The sweeping financial-regulatory-reform legislation that President Barack Obama will sign this week represents anything but closure for Wall Street.
Mr. Obama's pen stroke will usher in a long period of uncertainty in which wary industry professionals will monitor — and try to influence — how federal agencies conduct the hundreds of studies and rules mandated by the 2,300-page legislation.
“There is no question the world is going to change,” Charles Johnston, president of Morgan Stanley Smith Barney LLC, said at a Securities Industry and Financial Markets Association meeting on the reform bill last week in New York. “The question is, how much is it going to change?”
One of the most important facets of the legislation to Mr. Johnston, as well as to advisers, is a provision that gives the Securities and Exchange Commission the authority to promulgate a regulation setting a universal fiduciary duty for investment advice provided to retail customers.
Before making that decision, the SEC must complete a study within six months that assesses gaps in the oversight of investment advisers — who must act in the best interests of clients and disclose material conflicts of interest — and broker-dealers and their reps, who must ensure that an investment is suitable to the needs of a client.
Advocates said that imposing a fiduciary duty on all investment advice will better protect consumers. Broker-dealer groups insist that they're not opposed to a universal standard but are concerned that if not written carefully, such a standard may impinge on practices at the heart of their business, such as principal trading.
With financial reform set to become law, the debate is no longer theoretical.
“For anybody to have said 15 months ago that today we would be facing SEC rulemaking on brokers' needing a fiduciary standard, no one would have believed you,” said Knut Rostad, chairman of the Committee for the Fiduciary Standard.
Regulators are now in the spotlight because the Senate approved the reform bill 60-39 on July 15. The vote culminated a concerted effort by Democratic leaders to secure enough Republican support to reach the 60-vote threshold to overcome a filibuster.
In the end, three of 41 Senate Republicans voted for the final bill, which was the product of two weeks of House-Senate negotiations to merge competing versions of reform. The House passed the bill 237-192 on June 30 with only three Republicans in the “yes” column.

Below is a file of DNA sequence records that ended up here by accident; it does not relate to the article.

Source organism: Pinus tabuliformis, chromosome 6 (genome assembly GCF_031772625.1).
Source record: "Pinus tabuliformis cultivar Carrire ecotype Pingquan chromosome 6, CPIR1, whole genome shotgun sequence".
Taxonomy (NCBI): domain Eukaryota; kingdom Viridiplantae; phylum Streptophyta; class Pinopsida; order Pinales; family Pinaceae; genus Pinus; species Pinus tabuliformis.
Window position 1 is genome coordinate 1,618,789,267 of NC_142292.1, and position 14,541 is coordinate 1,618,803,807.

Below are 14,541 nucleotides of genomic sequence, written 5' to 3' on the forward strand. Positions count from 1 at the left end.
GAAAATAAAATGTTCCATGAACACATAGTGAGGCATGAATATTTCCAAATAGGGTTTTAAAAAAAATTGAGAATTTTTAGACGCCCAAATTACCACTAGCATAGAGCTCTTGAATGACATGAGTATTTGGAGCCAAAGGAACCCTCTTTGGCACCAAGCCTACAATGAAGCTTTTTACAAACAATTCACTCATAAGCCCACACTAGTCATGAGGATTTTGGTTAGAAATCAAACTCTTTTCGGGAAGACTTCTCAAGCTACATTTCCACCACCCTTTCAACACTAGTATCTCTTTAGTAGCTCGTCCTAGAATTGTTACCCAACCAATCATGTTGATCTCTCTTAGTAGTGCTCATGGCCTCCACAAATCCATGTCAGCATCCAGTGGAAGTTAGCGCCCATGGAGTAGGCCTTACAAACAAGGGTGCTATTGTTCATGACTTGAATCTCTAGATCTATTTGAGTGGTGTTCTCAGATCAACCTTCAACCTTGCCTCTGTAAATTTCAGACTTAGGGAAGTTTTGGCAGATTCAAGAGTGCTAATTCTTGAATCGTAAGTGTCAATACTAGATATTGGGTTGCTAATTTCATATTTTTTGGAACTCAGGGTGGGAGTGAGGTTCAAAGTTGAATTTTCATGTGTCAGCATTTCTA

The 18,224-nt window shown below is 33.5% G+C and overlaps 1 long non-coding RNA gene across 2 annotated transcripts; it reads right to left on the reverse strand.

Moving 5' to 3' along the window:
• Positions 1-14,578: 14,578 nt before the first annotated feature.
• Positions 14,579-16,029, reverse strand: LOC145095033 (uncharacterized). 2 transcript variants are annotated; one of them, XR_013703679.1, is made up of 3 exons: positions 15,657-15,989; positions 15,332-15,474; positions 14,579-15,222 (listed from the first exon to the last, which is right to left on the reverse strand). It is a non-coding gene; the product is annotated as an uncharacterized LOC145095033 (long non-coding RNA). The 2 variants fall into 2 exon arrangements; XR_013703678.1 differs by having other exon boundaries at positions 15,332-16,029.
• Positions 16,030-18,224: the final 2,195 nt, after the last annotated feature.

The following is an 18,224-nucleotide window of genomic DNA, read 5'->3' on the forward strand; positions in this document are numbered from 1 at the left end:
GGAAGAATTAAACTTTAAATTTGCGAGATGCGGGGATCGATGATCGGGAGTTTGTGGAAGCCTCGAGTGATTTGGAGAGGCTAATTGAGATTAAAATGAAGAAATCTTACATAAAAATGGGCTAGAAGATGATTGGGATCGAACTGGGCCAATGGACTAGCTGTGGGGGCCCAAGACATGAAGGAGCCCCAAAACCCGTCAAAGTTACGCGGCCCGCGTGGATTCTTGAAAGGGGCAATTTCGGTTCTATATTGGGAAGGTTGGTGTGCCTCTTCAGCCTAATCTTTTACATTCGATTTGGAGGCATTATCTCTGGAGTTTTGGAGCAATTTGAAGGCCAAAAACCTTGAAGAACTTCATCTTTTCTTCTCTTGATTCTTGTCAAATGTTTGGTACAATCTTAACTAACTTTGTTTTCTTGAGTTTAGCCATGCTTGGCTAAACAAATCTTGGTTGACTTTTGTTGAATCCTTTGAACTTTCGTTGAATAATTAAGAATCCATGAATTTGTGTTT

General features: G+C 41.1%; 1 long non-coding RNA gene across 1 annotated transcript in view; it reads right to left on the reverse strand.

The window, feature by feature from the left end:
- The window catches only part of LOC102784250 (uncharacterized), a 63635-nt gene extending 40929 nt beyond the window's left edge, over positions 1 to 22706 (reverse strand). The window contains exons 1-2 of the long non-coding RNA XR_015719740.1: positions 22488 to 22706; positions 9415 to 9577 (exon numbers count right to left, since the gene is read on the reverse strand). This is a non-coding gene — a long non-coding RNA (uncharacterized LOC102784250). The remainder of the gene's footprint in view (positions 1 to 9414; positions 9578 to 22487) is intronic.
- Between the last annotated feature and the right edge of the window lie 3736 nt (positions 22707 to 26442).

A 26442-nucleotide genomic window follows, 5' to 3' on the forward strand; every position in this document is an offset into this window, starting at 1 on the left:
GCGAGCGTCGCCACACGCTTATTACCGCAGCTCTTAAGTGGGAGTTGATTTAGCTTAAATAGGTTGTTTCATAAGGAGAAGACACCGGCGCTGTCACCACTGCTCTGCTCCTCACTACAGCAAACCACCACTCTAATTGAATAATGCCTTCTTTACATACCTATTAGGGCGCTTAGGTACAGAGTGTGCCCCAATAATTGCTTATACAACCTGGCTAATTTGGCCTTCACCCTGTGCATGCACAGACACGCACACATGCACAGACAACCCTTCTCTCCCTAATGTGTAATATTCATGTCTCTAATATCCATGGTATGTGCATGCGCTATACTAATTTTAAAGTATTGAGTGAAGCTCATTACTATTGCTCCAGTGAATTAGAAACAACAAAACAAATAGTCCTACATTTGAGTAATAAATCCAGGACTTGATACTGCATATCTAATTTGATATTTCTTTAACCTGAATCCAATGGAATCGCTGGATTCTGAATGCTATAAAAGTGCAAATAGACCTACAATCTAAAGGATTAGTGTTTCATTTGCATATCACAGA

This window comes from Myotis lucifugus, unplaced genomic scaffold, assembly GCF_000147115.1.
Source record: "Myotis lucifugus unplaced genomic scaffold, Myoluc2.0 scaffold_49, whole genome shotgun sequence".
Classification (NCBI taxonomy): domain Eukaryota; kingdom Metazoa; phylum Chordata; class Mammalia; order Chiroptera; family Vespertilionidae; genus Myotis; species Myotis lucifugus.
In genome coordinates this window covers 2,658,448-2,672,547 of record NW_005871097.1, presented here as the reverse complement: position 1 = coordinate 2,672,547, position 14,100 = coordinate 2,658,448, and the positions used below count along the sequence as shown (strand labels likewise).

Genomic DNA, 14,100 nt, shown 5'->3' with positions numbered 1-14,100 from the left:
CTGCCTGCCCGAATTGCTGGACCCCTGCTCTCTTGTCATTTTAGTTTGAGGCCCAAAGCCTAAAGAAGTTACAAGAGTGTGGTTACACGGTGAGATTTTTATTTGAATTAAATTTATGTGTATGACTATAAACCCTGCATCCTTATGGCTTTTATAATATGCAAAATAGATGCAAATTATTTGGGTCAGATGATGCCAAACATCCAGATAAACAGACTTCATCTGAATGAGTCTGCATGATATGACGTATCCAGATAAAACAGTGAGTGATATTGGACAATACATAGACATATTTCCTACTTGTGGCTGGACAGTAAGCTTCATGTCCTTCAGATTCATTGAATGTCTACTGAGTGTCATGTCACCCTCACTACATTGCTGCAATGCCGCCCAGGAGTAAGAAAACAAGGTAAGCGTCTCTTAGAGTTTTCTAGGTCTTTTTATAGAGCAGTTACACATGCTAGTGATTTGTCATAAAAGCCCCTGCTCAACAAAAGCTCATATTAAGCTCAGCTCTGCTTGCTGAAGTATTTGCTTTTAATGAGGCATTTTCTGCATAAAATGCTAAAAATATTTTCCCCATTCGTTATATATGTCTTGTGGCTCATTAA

The measure affects the entire financial industry, introducing new curbs on systemic risk, bolstering capital requirements, strengthening regulation of derivatives and establishing a consumer protection agency, among scores of other provisions.
Mr. Obama said the legislation will “protect consumers and lay the foundation for a stronger and safer financial system — one that is innovative, creative, competitive and far less prone to panic and collapse.”
Most GOP members of Congress denounced the measure, saying it would create massive new bureaucracies, raise costs and crimp credit, while failing to reform mortgage lending, a primary cause of the financial meltdown.
What is not debatable is that it gives the SEC an overflowing agenda. The measure requires the agency to take 124 actions to implement portions of the bill.
Robert Cook, director of the SEC's Division of Trading and Markets, said that the fiduciary study will be one of the first items addressed. The review requires the SEC to evaluate 14 dimensions of the issue.
“We expect that to move forward quickly,” Mr. Cook said at the SIFMA conference. “An endeavor of this scale would be a commissionwide effort.”
Groups on both sides of the fiduciary tussle are gearing up to try to influence the SEC.
“We're getting ourselves very organized to be one of the principal content providers to the government agencies who have to make these decisions,” said Tim Ryan, SIFMA's president and chief executive.
E-mail Mark Schoeff Jr. at firstname.lastname@example.org.